GOP candidates pushing conservative measures via Georgia Senate

Senate President Pro Tem Butch Miller, a Gainesville Republican running against a Senate colleague in the party primary for lieutenant governor, has filed a handful of bills that have strong support among the GOP base, including a measure to eliminate the state income tax and another that would require law enforcement to check the citizenship status of people who have been arrested or detained during a traffic stop.

Miller also proposed putting a referendum on the November ballot asking voters whether the Georgia Constitution should be changed to explicitly ban people who aren’t citizens from voting. State law already limits voting to US citizens, but a constitutional amendment would have prevented the Georgia General Assembly from someday passing a bill permitting noncitizens to participate in elections.

The effort sailed through the legislative process but failed when it hit the Senate floor on the fifth day of the session. The measure, Senate Resolution 363, needed approval from two-thirds of the Senate to pass the chamber, and Republicans, while a majority, make up less than two-thirds of membership.

Miller’s campaign manager, Neil Bitting, said the senator’s legislation is in line with his “staunchly conservative record” over more than a decade in the Senate.

“He’s led on tax cuts, a strong anti-illegal immigration law, the ‘heartbeat bill,’ expansion of Second Amendment rights and religious liberty,” Bitting said. “Yes, he’s also running for lieutenant governor this year, but his conservative principles were well established long before that.”

Another proposal expected to move quickly through the Senate is legislation filed Thursday that pushes back on the decision by the US Food and Drug Administration to allow women with a prescription to obtain the abortion pill through the mail.

The bill, Senate Bill 456 — sponsored by state Sen. Bruce Thompson, a Republican from White who is running for labor commissioner — is expected to swiftly move through committee this week, anti-abortion advocates say. The Georgia Life Alliance, an anti-abortion group that worked on the legislation, sent an email Friday saying the measure was crafted with “a coalition of pro-life Senators led by our good friends, Senator Bruce Thompson and Senator Butch Miller.”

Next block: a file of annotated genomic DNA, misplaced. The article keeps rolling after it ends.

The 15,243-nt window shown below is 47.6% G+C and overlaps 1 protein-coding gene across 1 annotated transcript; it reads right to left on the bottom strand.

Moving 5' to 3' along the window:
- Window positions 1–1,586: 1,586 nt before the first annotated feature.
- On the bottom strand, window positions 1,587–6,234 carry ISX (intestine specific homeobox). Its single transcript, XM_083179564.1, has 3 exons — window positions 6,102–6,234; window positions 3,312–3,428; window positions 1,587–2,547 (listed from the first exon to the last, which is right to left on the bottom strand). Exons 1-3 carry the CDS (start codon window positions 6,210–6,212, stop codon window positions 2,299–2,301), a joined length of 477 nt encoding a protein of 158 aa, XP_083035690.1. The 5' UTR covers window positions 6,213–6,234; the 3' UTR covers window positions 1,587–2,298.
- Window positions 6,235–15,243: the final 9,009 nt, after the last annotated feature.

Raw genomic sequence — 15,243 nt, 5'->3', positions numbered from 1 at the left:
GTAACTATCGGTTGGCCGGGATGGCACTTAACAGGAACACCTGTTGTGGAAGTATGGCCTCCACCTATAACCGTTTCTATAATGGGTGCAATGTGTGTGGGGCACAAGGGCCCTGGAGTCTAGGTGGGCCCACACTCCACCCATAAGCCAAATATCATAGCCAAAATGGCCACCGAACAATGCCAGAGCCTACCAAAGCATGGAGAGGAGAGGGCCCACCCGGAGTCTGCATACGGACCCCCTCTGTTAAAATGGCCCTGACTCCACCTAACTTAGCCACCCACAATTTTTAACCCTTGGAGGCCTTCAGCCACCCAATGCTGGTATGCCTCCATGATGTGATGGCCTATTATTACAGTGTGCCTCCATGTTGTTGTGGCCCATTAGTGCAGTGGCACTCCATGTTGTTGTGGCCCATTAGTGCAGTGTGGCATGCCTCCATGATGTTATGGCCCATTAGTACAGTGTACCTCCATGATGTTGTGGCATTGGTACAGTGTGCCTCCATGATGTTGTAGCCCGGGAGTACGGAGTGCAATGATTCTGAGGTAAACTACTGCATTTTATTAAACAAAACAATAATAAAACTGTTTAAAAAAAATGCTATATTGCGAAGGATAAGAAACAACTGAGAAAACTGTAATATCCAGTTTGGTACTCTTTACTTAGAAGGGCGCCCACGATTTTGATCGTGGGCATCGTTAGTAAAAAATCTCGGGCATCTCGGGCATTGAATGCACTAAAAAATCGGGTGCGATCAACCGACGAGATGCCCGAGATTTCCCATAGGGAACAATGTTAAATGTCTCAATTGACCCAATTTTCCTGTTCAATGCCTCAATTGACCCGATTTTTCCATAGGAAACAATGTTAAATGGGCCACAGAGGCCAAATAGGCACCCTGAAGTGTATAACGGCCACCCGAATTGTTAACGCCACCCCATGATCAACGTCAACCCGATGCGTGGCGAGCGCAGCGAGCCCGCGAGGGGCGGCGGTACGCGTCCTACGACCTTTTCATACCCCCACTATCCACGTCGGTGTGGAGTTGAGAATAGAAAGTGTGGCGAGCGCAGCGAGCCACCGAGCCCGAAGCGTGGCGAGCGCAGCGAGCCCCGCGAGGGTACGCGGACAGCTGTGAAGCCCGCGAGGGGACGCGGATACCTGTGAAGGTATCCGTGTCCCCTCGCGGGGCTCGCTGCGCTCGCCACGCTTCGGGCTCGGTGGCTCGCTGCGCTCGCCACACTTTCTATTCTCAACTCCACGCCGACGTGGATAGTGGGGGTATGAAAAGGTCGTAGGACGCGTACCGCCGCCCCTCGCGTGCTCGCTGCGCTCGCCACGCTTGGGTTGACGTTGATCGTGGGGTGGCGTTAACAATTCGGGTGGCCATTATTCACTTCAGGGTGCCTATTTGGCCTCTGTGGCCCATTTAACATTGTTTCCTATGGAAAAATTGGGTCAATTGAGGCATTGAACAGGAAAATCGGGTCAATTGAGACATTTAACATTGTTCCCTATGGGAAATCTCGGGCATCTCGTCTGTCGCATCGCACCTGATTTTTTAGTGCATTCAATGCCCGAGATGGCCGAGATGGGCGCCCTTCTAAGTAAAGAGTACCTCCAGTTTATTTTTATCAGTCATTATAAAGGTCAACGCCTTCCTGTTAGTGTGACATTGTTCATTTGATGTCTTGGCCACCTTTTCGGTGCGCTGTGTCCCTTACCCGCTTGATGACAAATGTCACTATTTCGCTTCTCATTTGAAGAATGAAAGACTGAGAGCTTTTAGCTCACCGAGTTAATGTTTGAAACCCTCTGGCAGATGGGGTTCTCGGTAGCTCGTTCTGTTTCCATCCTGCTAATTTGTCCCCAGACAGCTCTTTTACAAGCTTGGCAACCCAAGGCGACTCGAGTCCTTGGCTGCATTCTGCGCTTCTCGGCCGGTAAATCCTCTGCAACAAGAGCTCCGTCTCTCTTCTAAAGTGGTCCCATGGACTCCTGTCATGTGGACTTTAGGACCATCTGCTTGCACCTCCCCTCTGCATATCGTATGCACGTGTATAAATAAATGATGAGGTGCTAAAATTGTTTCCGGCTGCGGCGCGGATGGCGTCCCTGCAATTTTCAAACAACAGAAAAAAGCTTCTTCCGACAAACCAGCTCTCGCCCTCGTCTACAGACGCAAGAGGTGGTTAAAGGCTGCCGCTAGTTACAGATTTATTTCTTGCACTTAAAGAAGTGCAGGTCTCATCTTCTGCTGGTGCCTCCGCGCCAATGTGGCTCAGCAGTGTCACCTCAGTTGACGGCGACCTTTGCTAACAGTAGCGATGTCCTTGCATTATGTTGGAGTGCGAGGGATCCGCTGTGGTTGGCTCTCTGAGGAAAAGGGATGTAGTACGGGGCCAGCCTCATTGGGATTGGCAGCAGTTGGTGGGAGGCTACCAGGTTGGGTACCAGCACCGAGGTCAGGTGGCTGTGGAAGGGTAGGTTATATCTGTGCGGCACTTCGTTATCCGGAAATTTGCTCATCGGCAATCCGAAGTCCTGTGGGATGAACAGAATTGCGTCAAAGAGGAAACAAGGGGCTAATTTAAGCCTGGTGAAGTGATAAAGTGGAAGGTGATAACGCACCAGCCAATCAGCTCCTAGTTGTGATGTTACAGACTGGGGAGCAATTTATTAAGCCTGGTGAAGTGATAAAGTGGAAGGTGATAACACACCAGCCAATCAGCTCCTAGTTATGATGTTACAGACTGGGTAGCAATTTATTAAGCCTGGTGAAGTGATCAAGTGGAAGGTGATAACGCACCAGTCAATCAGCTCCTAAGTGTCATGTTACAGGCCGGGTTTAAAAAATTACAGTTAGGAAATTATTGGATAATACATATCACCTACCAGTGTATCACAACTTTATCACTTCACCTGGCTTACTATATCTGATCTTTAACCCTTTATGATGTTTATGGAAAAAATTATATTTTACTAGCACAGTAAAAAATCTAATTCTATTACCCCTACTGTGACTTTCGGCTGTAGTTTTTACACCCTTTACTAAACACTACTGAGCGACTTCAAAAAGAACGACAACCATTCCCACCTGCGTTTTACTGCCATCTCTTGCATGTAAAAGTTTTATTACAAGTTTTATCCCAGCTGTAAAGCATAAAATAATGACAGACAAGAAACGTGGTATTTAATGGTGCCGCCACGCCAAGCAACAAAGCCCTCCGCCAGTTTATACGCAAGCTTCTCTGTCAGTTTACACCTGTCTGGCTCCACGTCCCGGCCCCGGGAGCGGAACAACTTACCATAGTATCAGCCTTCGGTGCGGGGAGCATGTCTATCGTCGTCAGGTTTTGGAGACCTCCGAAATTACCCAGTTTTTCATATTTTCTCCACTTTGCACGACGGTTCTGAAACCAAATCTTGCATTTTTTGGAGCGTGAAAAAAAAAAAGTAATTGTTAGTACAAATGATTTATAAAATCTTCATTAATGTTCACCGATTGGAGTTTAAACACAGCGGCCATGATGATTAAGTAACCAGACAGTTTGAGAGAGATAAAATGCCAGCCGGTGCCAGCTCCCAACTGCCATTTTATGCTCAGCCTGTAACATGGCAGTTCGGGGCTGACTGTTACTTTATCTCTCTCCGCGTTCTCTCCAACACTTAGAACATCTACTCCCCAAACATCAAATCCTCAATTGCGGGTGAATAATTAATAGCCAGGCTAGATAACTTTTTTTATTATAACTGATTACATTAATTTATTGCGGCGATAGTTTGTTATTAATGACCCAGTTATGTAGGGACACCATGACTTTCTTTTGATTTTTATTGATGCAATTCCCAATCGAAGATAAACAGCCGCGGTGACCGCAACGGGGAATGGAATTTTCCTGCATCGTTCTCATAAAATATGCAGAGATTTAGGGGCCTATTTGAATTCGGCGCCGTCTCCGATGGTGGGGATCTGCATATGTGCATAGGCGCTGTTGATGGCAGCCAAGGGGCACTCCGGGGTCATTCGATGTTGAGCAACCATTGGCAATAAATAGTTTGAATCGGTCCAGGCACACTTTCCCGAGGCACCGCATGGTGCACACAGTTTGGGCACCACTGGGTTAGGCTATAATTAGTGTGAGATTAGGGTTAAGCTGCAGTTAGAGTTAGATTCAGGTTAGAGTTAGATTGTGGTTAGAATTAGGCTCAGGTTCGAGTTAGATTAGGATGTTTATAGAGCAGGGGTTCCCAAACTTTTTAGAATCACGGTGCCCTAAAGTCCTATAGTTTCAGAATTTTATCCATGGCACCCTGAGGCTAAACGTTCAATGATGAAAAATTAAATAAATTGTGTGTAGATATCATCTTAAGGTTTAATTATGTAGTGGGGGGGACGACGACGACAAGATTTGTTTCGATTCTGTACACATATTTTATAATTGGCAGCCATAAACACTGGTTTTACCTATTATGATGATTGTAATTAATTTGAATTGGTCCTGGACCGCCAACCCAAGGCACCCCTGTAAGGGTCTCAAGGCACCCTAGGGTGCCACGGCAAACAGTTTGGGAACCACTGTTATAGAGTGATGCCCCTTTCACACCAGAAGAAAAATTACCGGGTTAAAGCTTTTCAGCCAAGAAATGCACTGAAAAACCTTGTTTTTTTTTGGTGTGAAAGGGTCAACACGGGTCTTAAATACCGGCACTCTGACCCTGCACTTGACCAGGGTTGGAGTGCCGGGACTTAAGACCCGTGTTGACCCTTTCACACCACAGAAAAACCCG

Thompson did not immediately respond to a request for comment.

The Senate is also expected to advance legislation this session that Republican Gov. Brian Kemp has made a priority, including the permit-less concealed carry of handguns and limitations on how issues of race are taught in schools.

The governor is in a stiff GOP primary fight for reelection, facing Donald Trump-endorsed former US Sen. David Perdue.

Senate Bill 319, which would remove the licensing requirement for Georgians who want to carry a concealed handgun, passed a Senate committee last week. And legislation addressing “critical race theory” was recently introduced by Kemp’s floor leader, state Sen. Bo Hatchett, a first-term Cornelia Republican.

Kemp’s office has said neither bill originated with him, but the governor has said he supports passing permit-less carry legislation and will back a bill to stop the “divisive ideology” of critical race theory in schools.

Whether any of the proposals become law remains to be seen. For instance, Miller’s bill to eliminate the state income tax almost certainly won’t go anywhere, if for no other reason than he doesn’t say how the state would replace the more than 50% of revenue that now comes from state income taxes.

Bullock also said House Speaker David Ralston doesn’t appear to have plans to run for higher office, so he only has to answer to the voters in his Blue Ridge-based district.

“(Ralston) doesn’t have to show that he is more committed to guns or abortion restrictions or anything,” Bullock said. “He can — and I’m not sure that this is necessarily the case — but he can look at what is best for the good of the party in the long term.

“Georgia is a changing state. That’s probably something Ralston ruminates over,” Bullock said. “But if you’re running for higher office, you have a much foreshortened outlook. It’s about what’s going to get to the voters in May.”